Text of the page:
Hit the Willamette river up for some multi-species action on Sunday. With the cloudy, drizzly conditions I thought for sure the bass would be up shallow and aggressive. I was on the water fishing by 7:30am and started off switching between a crayfish colored crankbait and a white spinnerbait. After an hour of pure exercise I decided to give the soft plastic a try. My first cast with a Baby brush hog and I caught this little guy.
I was psyched figuring that I was on to something. An hour later that was still my only hit. I switched back to the crankbait and scratched out three more small bass, but I never found the bite I was looking for.
At 1:30pm I decided to give the sturgeon a try. I had chatted with several boats but the reports were pretty dismal. I shaker here, nothing there. I went to a spot that has been good to me in the summer before and anchored up without much hope, but looking forward to at least a short rest. Plus I wanted to test the repair I had made on my Shimano Cardiff 400 (broke it a month or so ago on an oversized).
I dropped my anchovy down and within 10 minutes I had a fish on! It was just a small shaker, but I felt good given that I was expecting nothing. Between 1:30 and 3:25 I picked up 4 shakers and one keeper sized. They all fought great and the keeper sized even jumped for me. The good news is that the repair I made on the Cardiff seems like it was holding up - meaning I had put it back together correctly
At 3:25 I had a small bite and when I tightened down there was no messing around, it just flat took off. I knew I had a big fish. I dropped off anchor and the fight was on. She pulled me up and down the river within a few hundred yards of where I hooked up. I kept as much pressure as I dared, but I was completely at her mercy.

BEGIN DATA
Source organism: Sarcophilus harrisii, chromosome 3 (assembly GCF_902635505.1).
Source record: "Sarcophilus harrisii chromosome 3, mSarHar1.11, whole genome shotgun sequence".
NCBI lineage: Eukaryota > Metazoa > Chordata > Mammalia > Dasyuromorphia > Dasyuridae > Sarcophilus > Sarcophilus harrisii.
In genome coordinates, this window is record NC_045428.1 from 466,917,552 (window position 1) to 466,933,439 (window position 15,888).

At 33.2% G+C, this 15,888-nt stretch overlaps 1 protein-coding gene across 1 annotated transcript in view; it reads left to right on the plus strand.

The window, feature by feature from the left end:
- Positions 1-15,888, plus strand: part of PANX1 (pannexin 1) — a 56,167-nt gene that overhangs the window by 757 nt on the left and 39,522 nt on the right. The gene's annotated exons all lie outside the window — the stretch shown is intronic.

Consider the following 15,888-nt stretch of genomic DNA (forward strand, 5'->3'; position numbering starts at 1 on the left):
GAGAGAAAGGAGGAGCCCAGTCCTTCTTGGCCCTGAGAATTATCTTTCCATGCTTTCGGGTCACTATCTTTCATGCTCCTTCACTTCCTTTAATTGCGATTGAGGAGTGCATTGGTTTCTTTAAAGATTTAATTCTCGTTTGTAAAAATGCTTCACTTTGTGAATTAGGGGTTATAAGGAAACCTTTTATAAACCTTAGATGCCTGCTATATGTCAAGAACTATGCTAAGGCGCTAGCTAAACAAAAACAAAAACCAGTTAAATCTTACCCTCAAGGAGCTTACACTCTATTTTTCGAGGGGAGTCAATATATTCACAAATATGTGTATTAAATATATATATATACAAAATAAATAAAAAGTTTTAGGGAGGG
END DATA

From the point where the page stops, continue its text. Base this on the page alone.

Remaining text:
While I rarely use this term with sturgeon. That fish made blistering run after blistering run. She would swim around for a bit with me pulling for all I was worth and then boom she would take off at max speed. When I say blistering I mean it:
That is a burn mark on my thumb from trying to slow her down!
About 10 or 15 minutes into the fight a boat with three guys in it saw me fighting the fish and stopped to watch. The fight just felt like it lasted forever. Each time I made some progress she would just take off.
After a lot of work I finally got her coming to the surface. She came up next to the kayak and turned and dove, completely soaking me. The guys in the boat laughed and I did to. It was like she had found a second wind.
After more grunting and groaning I got her up a second time and received my second bath. It was like she decided I should lather, rinse and repeat. However, she was definitely weakening and the third time I got here up I was able to roll her over and admire her. It was about 3:55pm, that was a tiring half hour.
I passed my camera to the fellows in the boat and the took a few pictures for me:
I passed them my tape measure and they were able to measure her at 75" and man she was fat. Not the biggest sturgeon I have caught by far, but one of the best fighters for her size.
I popped the hook out just after the second photo and turned her over while the other folks were still right beside me. She rested for a minute and then decided one more shower for everyone was in order and she soaked us all as she said goodbye and dove back down to the bottom.
After that I pedaled my way back up to my buoy and anchored back up. I caught 2 more shakers before pedaling back to the launch. What started out as a disappointing day of bass fishing ended up being a pretty awesome day overall.
Fish tremble when they hear my name
A ship in harbor is safe -- but that is not what ships are built for.
--John A. Shedd, Salt from My Attic, 1928